Much has been written about Equifax’s poor response to their data breach. But how did they get breached in the first place, and what would have limited the damage?
On the 6th of March 2017 Apache announced a bug in Struts, which is software used in web servers. The following day, a proof of concept was publicly released to the Internet showing how the bug could be used. Three days later (the 10th) Equifax was hacked via the Struts bug. The hackers then install code on a number of servers which they can use to transfer data out of the company.
A patch for the bug had been issued within days of its discovery. Equifax patch their vulnerable servers on the 30th of June (including the ones that had been compromised) but do not notice anything wrong.
On the 29th of July Equifax discover they have been hacked and on the 30th of July they boot the hackers out of their servers. They don’t disclose the breach until the 7th of September, with senior executives selling large quantities of shares in the intervening period (something the SEC is investigating). When they do disclose the breach, they bungle the communication and try to get affected customers to sign away their rights to sue.
But back to the time of the hack. I’m sure that if you are responsible for IT infrastructure you will know how difficult it can be to patch servers. And four days is not a lot of time to do so. What else would have helped prevent the hack, or limited the damage?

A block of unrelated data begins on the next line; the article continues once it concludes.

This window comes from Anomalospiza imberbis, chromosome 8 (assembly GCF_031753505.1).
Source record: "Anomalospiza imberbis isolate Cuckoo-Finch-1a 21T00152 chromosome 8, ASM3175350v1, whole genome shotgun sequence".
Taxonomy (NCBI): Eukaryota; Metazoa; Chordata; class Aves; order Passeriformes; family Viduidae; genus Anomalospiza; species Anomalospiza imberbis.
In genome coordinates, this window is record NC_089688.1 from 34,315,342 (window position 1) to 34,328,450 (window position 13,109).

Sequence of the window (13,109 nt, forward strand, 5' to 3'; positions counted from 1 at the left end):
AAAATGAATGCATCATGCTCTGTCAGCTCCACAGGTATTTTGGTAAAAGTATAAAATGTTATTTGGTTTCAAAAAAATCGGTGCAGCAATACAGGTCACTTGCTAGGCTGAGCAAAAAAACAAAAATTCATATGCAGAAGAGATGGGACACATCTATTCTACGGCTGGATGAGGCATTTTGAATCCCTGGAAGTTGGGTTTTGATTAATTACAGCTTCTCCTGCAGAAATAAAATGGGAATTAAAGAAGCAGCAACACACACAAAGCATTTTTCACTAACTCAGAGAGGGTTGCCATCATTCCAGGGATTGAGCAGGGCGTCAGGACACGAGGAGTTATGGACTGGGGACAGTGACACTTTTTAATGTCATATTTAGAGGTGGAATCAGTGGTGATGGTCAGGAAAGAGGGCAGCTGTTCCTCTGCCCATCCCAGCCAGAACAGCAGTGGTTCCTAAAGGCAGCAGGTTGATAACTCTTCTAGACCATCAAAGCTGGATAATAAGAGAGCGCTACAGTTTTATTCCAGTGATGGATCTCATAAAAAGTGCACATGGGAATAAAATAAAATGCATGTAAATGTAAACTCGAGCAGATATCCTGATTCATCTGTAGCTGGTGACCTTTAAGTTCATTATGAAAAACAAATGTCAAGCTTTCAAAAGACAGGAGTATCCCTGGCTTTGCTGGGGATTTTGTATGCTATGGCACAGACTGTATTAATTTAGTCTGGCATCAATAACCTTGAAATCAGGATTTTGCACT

- Security Information and Event Management (SIEM) – these types of logging and alerting solutions look for suspicious events in log files and raise alerts to the IT team that a server may have been compromised
- File Integrity Monitoring – often integrated with SIEM solutions, this would have raised an alert if a critical system or web configuration file had been changed
- Network monitoring – the hackers moved a large amount of data from Equifax systems to the Internet. This would have shown up, either in the firewall logs or in the server logs, if it had been monitored and if an alert had been raised
- Asset management – some of the information the hackers took came from legacy databases that had not been decommissioned. These should have been identified and removed as part of a regular review
- Access restrictions – the compromised web servers were sitting in a DMZ. Good access restrictions.may have reduced the ability of the hackers to use compromised web servers to take information from internal databases
- Honeytokens – these can be made to look like files or be implanted in databases. When a hacker opens the file or queries the database, an alert is sent to the IT team
If your organisation has data that it needs to protect, we would suggest that you start by understanding your assets (where they are, how they can be accessed) and your risks (how valuable are they to others, what would be the impact if they were stolen). With this understanding, you can use a framework such as the CIS Controls to ensure that you are putting the right measures in place and that any investment you make, whether in time or money, is creating the most reduction in risk.